Because of the unique status of tribal governments, it can be beneficial for pipeline companies to formalize their approaches to working with tribal communities by employing tribal engagement strategies for their pipeline projects. Such strategies can be designed to flexibly address the legal, social, and economic realities of tribal communities throughout North America. This entails developing and maintaining collaborative, long-term working relationships through continual communications and engagement with native communities, guided by principles of trust, respect, and responsibility. Pipeline companies can work in partnership with tribal governments to find mutually acceptable solutions to issues and provide benefits to impacted communities. Tribal engagement could be strengthened by building corporate capacity and ensuring key departments and their employees understand tribal issues and the impacts on their businesses.
Early participation by Native American tribes is also critical. It ensures that there is consideration of tribal concerns in environmental impact statement or environmental assessment documents. At times, some Native American tribes wish to speak directly with their government representatives rather than respond to communications initiated by the project applicant or its consultant. As a result, the first communications with tribes regarding a project typically do not take place until the formal federal-tribal consultation process occurs, which is during a federal environmental review. Tribal participation, however, is necessary much earlier in the process when the project applicant is developing its right-of-way and preparing all necessary information to complete environmental reviews. Early engagement also allows an applicant to address Native American concerns and facilitate a tribe’s active and timely participation in pre-filing and formal permitting processes.
Early participation by Native American tribes is essential to ensure that tribes identify any cultural resources associated with a project early in the process. This gives the project applicant the opportunity to avoid and mitigate impacts to cultural resources and allows tribes to complete cultural resource surveys themselves. Delayed engagement with Native American tribes can result in a pipeline’s inability to accurately complete cultural resource surveys. If a pipeline company develops relationships with tribes early and the tribes participate in cultural resource surveys, the chances of an unanticipated discovery delaying or stopping a project is greatly reduced. How companies can continue to conduct cultural resource surveys without any tribal involvement is a mystery to me.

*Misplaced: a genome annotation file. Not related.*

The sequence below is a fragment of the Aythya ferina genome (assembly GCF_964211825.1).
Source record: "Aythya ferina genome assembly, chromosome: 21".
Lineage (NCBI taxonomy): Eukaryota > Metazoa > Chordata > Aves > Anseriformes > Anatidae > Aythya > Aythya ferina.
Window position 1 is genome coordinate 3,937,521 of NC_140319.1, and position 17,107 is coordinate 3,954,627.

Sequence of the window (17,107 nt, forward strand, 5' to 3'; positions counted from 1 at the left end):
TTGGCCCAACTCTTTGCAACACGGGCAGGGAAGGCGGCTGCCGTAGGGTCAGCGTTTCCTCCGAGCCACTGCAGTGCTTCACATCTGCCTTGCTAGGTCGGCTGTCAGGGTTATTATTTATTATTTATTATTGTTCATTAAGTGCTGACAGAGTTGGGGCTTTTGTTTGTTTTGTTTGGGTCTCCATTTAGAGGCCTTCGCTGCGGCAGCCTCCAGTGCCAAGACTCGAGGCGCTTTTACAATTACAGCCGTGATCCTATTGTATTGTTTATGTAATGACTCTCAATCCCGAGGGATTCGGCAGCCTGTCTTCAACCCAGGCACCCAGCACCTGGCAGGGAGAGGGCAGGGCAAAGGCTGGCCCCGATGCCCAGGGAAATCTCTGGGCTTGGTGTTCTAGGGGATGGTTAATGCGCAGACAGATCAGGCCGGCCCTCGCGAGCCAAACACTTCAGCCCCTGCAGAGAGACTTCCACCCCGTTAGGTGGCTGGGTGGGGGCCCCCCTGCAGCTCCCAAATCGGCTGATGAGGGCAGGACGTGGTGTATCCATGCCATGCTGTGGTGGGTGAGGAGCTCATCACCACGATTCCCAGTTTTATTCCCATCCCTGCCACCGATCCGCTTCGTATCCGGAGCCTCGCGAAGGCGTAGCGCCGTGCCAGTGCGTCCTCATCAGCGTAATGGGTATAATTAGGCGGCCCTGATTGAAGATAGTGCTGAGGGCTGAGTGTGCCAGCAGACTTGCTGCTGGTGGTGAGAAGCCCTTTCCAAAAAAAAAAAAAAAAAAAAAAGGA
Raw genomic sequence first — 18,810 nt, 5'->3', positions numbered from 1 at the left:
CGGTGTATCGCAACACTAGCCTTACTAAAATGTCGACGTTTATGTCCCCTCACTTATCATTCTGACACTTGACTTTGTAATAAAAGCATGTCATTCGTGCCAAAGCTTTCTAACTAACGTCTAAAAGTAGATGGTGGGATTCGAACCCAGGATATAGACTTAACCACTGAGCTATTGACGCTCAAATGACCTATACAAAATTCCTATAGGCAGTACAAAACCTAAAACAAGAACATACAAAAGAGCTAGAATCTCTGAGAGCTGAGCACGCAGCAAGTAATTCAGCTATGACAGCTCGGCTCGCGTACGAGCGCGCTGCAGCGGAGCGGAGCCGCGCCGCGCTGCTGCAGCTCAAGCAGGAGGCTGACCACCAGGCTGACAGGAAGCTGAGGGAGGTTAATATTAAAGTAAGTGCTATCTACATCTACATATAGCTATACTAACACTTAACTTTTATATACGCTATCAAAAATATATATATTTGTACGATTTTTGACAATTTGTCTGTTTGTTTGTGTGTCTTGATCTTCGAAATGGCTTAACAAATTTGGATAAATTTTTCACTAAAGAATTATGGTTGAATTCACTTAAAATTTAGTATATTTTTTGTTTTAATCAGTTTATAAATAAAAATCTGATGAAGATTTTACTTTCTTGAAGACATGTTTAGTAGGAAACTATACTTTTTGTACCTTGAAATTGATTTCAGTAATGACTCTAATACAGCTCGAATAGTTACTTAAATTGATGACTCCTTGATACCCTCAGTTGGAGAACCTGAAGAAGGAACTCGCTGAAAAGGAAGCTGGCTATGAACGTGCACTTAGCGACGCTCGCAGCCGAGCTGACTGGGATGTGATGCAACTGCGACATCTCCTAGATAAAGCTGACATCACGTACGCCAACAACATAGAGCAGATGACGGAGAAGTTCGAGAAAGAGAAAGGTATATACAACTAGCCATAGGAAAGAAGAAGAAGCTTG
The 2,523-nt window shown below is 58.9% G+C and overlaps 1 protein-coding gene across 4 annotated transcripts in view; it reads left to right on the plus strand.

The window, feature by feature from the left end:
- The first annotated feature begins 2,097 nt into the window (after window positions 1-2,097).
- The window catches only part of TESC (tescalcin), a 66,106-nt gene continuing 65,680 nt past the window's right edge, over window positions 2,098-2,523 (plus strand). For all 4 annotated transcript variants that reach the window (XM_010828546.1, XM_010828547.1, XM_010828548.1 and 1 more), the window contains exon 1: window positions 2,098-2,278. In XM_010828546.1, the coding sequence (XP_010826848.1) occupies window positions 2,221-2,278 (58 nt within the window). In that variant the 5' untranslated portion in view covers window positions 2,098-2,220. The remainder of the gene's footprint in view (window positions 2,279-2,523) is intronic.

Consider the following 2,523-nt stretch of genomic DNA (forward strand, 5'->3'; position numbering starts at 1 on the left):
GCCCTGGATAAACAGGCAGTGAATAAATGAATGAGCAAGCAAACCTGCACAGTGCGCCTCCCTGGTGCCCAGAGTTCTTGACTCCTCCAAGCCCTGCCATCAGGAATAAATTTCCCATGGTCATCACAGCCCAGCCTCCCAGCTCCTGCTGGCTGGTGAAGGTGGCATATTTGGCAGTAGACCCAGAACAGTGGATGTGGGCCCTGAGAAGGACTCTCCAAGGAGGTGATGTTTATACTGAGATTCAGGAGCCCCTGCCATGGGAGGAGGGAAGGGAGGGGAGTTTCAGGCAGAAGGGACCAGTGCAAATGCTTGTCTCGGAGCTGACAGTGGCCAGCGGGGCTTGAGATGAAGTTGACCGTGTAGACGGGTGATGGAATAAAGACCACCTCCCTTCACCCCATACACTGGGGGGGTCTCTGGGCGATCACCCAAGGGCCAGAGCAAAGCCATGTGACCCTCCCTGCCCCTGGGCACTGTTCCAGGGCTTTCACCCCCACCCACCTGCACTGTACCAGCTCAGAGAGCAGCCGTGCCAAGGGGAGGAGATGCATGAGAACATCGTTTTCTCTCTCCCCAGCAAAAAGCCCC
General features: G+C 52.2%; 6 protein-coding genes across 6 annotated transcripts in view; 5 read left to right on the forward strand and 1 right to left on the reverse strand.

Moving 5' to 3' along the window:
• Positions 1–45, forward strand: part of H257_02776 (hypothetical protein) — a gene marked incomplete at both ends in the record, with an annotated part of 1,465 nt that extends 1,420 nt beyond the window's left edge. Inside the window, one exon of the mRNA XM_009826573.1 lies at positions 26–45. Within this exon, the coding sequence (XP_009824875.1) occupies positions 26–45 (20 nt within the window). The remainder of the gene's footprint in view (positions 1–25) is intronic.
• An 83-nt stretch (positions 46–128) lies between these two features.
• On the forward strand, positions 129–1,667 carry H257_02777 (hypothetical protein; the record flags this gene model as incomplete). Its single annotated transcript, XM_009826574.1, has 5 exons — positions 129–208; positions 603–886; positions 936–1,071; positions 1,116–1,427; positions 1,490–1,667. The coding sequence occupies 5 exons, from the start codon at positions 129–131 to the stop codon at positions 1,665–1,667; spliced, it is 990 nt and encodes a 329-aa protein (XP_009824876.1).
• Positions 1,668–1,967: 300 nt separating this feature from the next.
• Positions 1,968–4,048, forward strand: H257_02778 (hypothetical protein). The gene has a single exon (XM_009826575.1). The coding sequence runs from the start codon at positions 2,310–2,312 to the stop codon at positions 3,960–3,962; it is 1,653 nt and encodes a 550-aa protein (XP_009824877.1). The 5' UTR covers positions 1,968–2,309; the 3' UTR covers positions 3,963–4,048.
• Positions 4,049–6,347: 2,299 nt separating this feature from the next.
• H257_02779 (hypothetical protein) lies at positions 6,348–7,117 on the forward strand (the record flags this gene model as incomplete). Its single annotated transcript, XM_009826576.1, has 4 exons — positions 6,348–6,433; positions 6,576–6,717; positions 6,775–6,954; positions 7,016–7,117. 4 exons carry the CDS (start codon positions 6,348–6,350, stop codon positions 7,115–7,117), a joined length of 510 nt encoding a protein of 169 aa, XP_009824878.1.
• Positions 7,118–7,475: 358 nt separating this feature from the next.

Why are some tribes now wanting to be part of pipeline projects?
Federally–regulated pipeline projects are deemed to be in the national interest when they are awarded their permit. The majority of the time, if a project gets permitted, it will get built with or without the tribes. Many tribes are realizing this and beginning to look out for their interests. Yet doing so comes at a cost, a cost for which pipeline companies should be willing to foot the bill as it is mutually beneficial and more cost effective. Tribes are seeking long-term relationships with pipeline companies, recognizing that pipelines are in their traditional territories and will be operating for generations to come.
It is difficult for a tribe to watch a company site a pipeline project very close to their reservation. Too often, this has meant the tribe bears the brunt of the impact but with no financial benefit. A county might collect tariffs, fees, and taxes while the tribe is left with nothing. I wonder if things would be different if companies approached tribes earlier in the development process and proposed running the line through their reservation. I bet many tribes would actually jump at the opportunity. Tribes, then, have no other choice but to protect their interests and work directly with pipeline companies because existing regulations are not tribal–friendly.
The responsibility to actively pursue relationships with tribes on pipeline projects rest solely in the hands of the pipeline companies themselves, plain and simple. If that does not happen, then the unrest we saw from the Dakota Access project may very well be perpetually repeated.
Lou Thompson is a tribal relations specialist. He is an owner and founder of Tribal Energy Resource, LLC, which specializes in tribal engagement for energy infrastructure projects and provides archaeology services to federal agencies.